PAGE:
Monday, February 27, 2006

Vladimir Putin: The lost Correleone brother?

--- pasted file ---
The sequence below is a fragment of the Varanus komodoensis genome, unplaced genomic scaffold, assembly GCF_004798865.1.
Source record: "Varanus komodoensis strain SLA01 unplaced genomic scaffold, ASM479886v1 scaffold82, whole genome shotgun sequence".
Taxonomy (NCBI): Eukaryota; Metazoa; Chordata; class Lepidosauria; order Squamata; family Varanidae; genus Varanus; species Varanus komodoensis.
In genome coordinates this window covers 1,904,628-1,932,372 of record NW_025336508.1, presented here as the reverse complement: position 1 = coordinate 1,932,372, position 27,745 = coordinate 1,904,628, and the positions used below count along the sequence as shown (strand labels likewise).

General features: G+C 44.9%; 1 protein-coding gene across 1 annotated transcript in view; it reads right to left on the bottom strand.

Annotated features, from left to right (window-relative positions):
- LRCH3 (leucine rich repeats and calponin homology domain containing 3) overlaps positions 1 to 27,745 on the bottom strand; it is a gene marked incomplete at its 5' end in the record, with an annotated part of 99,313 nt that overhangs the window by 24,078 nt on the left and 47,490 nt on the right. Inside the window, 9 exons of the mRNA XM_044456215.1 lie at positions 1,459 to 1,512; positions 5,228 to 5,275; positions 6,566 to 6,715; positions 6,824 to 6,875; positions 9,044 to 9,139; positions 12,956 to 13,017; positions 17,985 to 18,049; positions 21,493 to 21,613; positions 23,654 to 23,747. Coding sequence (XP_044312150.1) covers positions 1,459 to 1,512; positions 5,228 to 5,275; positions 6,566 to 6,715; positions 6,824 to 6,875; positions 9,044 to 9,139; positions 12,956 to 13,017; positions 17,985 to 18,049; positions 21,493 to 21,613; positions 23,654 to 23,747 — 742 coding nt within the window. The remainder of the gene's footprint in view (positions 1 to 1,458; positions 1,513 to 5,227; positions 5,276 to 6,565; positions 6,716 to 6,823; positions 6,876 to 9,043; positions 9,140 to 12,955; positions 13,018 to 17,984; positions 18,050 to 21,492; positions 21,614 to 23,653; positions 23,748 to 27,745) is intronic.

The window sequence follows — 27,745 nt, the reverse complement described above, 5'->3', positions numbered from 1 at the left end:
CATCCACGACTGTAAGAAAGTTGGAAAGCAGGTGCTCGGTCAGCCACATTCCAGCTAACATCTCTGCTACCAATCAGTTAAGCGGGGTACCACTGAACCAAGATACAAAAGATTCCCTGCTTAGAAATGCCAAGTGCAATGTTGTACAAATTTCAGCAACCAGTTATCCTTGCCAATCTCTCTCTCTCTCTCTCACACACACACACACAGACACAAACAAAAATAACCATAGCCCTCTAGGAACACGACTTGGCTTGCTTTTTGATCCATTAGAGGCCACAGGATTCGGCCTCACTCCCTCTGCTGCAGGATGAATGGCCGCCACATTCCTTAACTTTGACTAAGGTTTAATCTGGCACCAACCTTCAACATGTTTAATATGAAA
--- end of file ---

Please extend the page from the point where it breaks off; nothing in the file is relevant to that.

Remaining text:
Jackson Diehl's article in today's Washington Post should serve as a sobering reminder of who Vladimir Putin really is: the ex-KGB station chief of East Berlin. Doing his best Vito Correleone impression, he made the Ukranians an offer they couldn't refuse. Well, actually he made them two offers. The first, which Orange Revolution beneficiary Viktor Yushchenko ultimately rejected, was a mid-winter spike in natural gas prices thanks to Putin's meddling with its flow out of Russia. The second option, which Yuschenko chose, allows a cadre of Russian underworld figures operating out of Switzerland to control part of the Ukraine's energy infrastructre, but keeps prices stable for the economically depressed country. Situated at a vital crossroads of the Eurasian natural gas market, Ukraine is able to dictate how accessible natural gas is to the rest of Europe to the west. If this deal is any indication, the battle for the natural resources of Eastern Europe and Central Asia will have broad consequences in the future, and it does not appear as though Russia is prepared to stand idly by while the Americans, Chinese, and Indians fight to the death to fuel their economies.

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